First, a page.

In this article, you will learn about Promotional Planning Process.
Promoting a product or service with the goal of increasing demand and achieving predetermined goals is the goal of the promotional planning process.
Table of contents
Promotional Planning Process
1. Problem Definition
- To begin, management must determine whether a promotion is justified and should take into account the following factors:
- Which product/service is to be promoted?
- To whom is the product aimed?
- Exactly how much money has been set aside to use in promotional efforts?
- Prospective buyers should be given a clear message.
- Are there any specific marketing tactics to employ?
- What is the best tool for data analysis to be used in this case?
All efforts are focused on achieving the objectives, which are the ultimate goals. The promotion’s goals must be established once the target audience has been identified. A new market segment with a modified product line or a push into an untapped market segment are all viable options for reaching out to those who aren’t currently using the product. Similar goals could be set for the intermediaries, such as boosting sales during the off-season or countering the effects of promotional campaigns run by competitors. Additionally, intermediaries may want to boost off-season sales or minimise the impact of competitors’ marketing campaigns, for example.
3. Promotion Mix
Once the goals have been established, they serve as a guide for deciding on the best promotional tool (advertising, personal selling, sales promotion, etc.). Before making a final decision, the company’s management must thoroughly assess the costs and benefits of each marketing component.
When developing the promotion mix, keep in mind the goals and the target audience. Promoting to educated, urban and institutional buyers will use different tools than promoting to those who are illiterate, rural, and in their own households.
4. Sales Promotion
If you’re going to do any kind of promotional planning, this is where you decide how long you want to use a particular promotional tool and for how long you want it to be used. Consideration should be given to the overall marketing budget as well as eligibility rules and incentive amounts when making a decision on a sales promotion strategy.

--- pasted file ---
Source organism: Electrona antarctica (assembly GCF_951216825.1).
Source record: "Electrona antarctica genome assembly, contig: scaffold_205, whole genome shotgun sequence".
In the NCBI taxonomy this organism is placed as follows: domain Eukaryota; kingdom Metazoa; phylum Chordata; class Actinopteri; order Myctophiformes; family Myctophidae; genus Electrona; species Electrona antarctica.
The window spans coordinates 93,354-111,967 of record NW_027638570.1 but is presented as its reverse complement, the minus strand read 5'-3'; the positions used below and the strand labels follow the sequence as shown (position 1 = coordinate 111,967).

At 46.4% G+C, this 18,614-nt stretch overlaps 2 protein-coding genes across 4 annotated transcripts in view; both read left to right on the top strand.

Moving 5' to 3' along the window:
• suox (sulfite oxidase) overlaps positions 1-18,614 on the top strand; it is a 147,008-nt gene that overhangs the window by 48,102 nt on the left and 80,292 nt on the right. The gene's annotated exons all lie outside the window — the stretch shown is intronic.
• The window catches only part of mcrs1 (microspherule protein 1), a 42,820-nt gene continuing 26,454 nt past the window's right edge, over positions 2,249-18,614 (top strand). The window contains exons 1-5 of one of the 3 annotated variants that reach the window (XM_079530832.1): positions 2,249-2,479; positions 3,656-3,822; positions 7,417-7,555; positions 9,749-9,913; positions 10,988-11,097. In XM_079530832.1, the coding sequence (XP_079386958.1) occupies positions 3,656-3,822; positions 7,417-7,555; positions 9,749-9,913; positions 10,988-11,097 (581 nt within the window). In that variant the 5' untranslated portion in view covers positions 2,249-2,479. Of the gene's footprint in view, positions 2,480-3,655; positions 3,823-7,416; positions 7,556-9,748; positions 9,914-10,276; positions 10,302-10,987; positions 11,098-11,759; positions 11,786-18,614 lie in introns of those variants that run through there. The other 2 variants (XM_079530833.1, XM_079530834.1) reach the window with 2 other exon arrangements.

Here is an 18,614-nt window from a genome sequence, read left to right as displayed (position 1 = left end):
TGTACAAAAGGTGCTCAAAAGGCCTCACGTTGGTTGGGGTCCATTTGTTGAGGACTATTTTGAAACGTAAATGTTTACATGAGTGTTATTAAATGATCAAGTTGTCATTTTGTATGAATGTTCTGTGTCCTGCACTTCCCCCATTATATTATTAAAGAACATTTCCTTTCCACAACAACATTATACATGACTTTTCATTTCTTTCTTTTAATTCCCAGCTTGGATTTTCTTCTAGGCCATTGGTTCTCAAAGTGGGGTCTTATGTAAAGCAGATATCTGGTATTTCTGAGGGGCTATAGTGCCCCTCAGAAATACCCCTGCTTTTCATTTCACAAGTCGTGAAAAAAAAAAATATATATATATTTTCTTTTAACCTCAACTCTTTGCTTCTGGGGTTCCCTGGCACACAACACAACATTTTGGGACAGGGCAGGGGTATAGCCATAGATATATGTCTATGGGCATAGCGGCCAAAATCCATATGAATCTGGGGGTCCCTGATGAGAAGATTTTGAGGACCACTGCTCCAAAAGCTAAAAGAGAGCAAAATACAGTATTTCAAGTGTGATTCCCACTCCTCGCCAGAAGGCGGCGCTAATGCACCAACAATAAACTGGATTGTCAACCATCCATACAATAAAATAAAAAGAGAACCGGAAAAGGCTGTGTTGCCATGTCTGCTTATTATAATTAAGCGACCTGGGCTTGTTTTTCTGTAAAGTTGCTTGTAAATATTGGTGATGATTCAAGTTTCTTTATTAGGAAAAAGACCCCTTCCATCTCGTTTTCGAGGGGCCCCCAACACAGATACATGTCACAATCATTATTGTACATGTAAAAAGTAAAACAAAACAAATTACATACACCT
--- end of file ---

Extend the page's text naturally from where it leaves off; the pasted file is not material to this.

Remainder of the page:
Before launching, the Sales Promotion Plan is put to the test in a small subset of the market to see if there are any issues that need to be addressed. Here, management examines the cost-effectiveness of the promotional plan, ambiguity (if any), customer response rates, and other factors.
It is now ready to be launched in the entire market after a trial run in a few selected areas. Management must consider the Lead Time and Sell-in Time in this situation.
A plan’s “sell-in time” begins when it is released and ends when 90-95 percent of its incentives have been received by potential customers. The lead time is the amount of time needed to bring the plan to this point.
7. Monitoring and Evaluation
Corrective actions are taken after the promotional plan has been implemented in order to ensure that it is meeting the goals and standards that were set in the beginning. Measuring the actual outcomes would be simple if the objectives were defined in quantitative terms.
Customers’ purchasing decisions may be affected by factors outside of the company’s control, such as an economic downturn or a natural disaster. Management must take this into consideration when conducting an evaluation.
The management decides on a complete promotion plan that includes all marketing strategies to be adopted throughout the product life cycle, from the introduction stage until its decline stage, and is thus an integral part of marketing.